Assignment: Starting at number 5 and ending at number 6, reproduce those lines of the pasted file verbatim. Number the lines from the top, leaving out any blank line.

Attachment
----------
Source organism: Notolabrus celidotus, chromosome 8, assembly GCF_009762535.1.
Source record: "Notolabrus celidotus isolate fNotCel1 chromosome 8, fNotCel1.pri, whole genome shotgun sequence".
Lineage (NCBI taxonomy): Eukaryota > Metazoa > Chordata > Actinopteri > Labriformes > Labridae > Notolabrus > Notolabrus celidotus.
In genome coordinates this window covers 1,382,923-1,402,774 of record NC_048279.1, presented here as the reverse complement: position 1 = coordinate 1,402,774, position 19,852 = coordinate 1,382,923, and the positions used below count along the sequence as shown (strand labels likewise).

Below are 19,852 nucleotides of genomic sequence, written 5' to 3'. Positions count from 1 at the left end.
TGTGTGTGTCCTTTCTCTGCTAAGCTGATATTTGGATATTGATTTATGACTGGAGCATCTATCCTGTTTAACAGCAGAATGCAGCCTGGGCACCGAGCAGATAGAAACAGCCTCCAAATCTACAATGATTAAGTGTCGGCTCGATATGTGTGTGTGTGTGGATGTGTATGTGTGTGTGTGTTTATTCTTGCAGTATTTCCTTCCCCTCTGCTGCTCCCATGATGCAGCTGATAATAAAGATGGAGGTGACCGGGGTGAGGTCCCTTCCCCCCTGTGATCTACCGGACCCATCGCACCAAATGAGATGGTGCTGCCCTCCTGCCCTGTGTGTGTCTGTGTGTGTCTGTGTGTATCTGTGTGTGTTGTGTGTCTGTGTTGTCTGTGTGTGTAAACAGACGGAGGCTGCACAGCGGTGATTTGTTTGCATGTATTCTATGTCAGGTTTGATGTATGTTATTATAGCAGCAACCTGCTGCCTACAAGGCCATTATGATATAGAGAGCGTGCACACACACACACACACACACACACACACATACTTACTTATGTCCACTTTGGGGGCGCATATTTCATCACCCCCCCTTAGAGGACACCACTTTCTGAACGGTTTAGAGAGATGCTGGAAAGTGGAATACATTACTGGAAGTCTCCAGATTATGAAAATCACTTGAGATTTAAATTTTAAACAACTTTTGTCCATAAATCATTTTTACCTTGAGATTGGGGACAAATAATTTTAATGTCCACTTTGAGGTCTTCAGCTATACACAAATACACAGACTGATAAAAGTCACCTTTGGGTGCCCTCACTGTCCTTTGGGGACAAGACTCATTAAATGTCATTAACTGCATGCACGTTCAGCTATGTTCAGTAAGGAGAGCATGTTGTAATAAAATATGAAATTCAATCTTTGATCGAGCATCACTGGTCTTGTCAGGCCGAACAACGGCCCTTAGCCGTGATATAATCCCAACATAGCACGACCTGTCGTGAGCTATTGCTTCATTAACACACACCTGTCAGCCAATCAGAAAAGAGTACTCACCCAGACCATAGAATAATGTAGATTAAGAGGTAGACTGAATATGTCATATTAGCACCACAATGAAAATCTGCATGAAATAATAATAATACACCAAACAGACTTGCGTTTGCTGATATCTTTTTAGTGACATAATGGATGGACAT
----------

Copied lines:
Below are 19,852 nucleotides of genomic sequence, written 5' to 3'. Positions count from 1 at the left end.
TGTGTGTGTCCTTTCTCTGCTAAGCTGATATTTGGATATTGATTTATGACTGGAGCATCTATCCTGTTTAACAGCAGAATGCAGCCTGGGCACCGAGCAGATAGAAACAGCCTCCAAATCTACAATGATTAAGTGTCGGCTCGATATGTGTGTGTGTGTGGATGTGTATGTGTGTGTGTGTTTATTCTTGCAGTATTTCCTTCCCCTCTGCTGCTCCCATGATGCAGCTGATAATAAAGATGGAGGTGACCGGGGTGAGGTCCCTTCCCCCCTGTGATCTACCGGACCCATCGCACCAAATGAGATGGTGCTGCCCTCCTGCCCTGTGTGTGTCTGTGTGTGTCTGTGTGTATCTGTGTGTGTTGTGTGTCTGTGTTGTCTGTGTGTGTAAACAGACGGAGGCTGCACAGCGGTGATTTGTTTGCATGTATTCTATGTCAGGTTTGATGTATGTTATTATAGCAGCAACCTGCTGCCTACAAGGCCATTATGATATAGAGAGCGTGCACACACACACACACACACACACACACACATACTTACTTATGTCCACTTTGGGGGCGCATATTTCATCACCCCCCCTTAGAGGACACCACTTTCTGAACGGTTTAGAGAGATGCTGGAAAGTGGAATACATTACTGGAAGTCTCCAGATTATGAAAATCACTTGAGATTTAAATTTTAAACAACTTTTGTCCATAAATCATTTTTACCTTGAGATTGGGGACAAATAATTTTAATGTCCACTTTGAGGTCTTCAGCTATACACAAATACACAGACTGATAAAAGTCACCTTTGGGTGCCCTCACTGTCCTTTGGGGACAAGACTCATTAAATGTCATTAACTGCATGCACGTTCAGCTATGTTCAGTAAGGAGAGCATGTTGTAATAAAATATGAAATTCAATCTTTGATCGAGCATCACTGGTCTTGTCAGGCCGAACAACGGCCCTTAGCCGTGATATAATCCCAACATAGCACGACCTGTCGTGAGCTATTGCTTCATTAACACACACCTGTCAGCCAATCAGAAAAGAGTACTCACCCAGACCATAGAATAATGTAGATTAAGAGGTAGACTGAATATGTCATATTAGCACCACAATGAAAATCTGCATGAAATAATAATAATACACCAAACAGACTTGCGTTTGCTGATATCTTTTTAGTGACATAATGGATGGACAT